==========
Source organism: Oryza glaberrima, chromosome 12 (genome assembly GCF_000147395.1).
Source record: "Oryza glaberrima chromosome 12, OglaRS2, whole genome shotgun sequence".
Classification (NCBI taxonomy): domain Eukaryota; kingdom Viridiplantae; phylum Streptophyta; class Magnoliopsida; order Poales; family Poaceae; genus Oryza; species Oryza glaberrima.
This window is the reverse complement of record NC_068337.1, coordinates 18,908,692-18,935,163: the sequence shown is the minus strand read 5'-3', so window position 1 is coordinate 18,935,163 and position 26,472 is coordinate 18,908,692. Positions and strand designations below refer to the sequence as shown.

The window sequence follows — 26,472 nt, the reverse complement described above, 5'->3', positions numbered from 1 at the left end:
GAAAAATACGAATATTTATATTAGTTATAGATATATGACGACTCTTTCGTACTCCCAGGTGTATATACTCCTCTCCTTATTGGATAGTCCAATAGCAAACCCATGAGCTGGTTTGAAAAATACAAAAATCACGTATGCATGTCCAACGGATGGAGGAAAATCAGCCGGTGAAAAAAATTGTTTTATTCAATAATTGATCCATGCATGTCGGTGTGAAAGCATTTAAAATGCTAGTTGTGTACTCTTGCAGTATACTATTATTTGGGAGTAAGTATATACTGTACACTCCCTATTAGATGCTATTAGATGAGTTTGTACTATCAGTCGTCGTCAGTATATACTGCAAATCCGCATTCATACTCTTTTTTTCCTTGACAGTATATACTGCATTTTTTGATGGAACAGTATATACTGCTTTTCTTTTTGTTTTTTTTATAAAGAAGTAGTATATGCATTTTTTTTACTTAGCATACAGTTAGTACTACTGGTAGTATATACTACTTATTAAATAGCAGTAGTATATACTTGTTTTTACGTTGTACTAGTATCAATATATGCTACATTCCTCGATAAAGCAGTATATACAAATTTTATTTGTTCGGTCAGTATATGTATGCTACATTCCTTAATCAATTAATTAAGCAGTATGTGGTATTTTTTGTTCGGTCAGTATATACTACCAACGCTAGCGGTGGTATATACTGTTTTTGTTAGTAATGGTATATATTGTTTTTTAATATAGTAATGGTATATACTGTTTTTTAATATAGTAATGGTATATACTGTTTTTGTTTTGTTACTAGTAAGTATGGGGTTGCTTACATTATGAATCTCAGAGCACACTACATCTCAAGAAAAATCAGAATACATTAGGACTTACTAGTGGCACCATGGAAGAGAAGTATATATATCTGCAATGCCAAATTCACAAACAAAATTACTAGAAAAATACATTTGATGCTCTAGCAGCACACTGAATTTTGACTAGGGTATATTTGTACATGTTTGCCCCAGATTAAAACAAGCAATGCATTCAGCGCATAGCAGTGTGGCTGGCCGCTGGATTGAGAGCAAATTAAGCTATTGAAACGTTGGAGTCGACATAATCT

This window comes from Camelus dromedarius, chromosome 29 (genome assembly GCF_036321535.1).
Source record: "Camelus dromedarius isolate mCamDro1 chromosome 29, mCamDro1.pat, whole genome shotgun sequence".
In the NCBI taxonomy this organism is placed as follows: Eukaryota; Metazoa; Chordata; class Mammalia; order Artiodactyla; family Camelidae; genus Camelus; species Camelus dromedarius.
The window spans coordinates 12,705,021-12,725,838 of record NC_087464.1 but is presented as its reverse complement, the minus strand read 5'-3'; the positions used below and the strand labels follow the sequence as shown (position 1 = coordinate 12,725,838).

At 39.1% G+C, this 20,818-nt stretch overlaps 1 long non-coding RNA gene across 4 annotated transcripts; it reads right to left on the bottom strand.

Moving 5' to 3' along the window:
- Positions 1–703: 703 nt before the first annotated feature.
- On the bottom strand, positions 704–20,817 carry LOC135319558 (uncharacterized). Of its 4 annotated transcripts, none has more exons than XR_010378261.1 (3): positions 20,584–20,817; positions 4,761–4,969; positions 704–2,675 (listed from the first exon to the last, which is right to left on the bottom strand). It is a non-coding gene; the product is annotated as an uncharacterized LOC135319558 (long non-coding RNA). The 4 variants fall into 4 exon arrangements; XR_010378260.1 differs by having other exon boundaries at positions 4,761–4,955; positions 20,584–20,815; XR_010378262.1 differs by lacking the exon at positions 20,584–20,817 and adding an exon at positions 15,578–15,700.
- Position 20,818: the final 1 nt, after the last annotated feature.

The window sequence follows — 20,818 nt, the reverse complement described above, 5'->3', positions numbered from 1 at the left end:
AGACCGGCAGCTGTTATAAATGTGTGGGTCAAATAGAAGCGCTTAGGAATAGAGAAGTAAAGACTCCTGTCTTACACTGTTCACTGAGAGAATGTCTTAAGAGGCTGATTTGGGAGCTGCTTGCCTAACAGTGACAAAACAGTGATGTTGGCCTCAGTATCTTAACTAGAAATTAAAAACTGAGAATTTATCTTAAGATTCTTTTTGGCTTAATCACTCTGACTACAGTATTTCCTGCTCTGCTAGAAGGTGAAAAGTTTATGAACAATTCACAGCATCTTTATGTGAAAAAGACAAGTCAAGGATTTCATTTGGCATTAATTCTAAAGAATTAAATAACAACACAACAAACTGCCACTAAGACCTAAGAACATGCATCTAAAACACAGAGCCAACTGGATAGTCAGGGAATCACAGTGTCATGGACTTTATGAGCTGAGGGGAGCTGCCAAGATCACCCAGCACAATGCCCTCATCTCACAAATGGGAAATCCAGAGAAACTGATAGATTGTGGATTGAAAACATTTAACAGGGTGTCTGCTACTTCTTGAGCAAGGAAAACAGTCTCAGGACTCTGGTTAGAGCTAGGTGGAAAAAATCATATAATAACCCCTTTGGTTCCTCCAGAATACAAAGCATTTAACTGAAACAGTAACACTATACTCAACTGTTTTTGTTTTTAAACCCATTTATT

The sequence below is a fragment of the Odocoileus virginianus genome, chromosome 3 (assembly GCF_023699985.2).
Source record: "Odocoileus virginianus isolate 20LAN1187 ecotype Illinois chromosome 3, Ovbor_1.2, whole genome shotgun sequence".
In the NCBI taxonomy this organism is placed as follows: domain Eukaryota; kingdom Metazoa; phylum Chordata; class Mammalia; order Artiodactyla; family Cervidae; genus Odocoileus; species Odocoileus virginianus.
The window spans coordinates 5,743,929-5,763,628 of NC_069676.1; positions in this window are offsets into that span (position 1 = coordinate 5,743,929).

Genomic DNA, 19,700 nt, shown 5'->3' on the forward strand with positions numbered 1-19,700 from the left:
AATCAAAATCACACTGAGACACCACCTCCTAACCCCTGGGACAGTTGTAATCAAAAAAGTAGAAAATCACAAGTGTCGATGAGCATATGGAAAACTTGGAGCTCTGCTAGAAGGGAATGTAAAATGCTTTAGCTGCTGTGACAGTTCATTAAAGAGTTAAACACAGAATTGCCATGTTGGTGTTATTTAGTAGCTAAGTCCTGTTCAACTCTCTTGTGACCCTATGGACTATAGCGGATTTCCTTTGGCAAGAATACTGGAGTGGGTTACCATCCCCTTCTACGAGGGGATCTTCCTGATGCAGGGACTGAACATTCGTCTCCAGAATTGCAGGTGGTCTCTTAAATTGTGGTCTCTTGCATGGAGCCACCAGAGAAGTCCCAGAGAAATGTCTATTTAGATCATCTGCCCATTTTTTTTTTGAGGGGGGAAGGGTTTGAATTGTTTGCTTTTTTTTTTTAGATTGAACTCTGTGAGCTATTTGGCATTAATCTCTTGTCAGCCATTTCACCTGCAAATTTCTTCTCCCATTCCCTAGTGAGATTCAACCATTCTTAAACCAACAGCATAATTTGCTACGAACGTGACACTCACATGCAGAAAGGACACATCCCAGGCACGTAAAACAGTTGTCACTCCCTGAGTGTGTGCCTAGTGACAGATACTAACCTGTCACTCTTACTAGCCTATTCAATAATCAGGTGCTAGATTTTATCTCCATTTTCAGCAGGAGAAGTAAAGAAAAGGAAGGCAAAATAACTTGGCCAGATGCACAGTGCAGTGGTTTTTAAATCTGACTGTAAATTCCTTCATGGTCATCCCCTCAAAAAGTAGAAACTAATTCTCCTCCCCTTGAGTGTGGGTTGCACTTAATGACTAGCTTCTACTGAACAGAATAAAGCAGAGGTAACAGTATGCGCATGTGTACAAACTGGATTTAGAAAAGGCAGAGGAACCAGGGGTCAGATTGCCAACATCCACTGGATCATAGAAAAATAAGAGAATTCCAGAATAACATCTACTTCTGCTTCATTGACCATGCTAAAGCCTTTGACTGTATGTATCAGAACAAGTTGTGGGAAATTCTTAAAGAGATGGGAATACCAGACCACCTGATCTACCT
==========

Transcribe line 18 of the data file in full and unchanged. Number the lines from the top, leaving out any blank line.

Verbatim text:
The sequence below is a fragment of the Odocoileus virginianus genome, chromosome 3 (assembly GCF_023699985.2).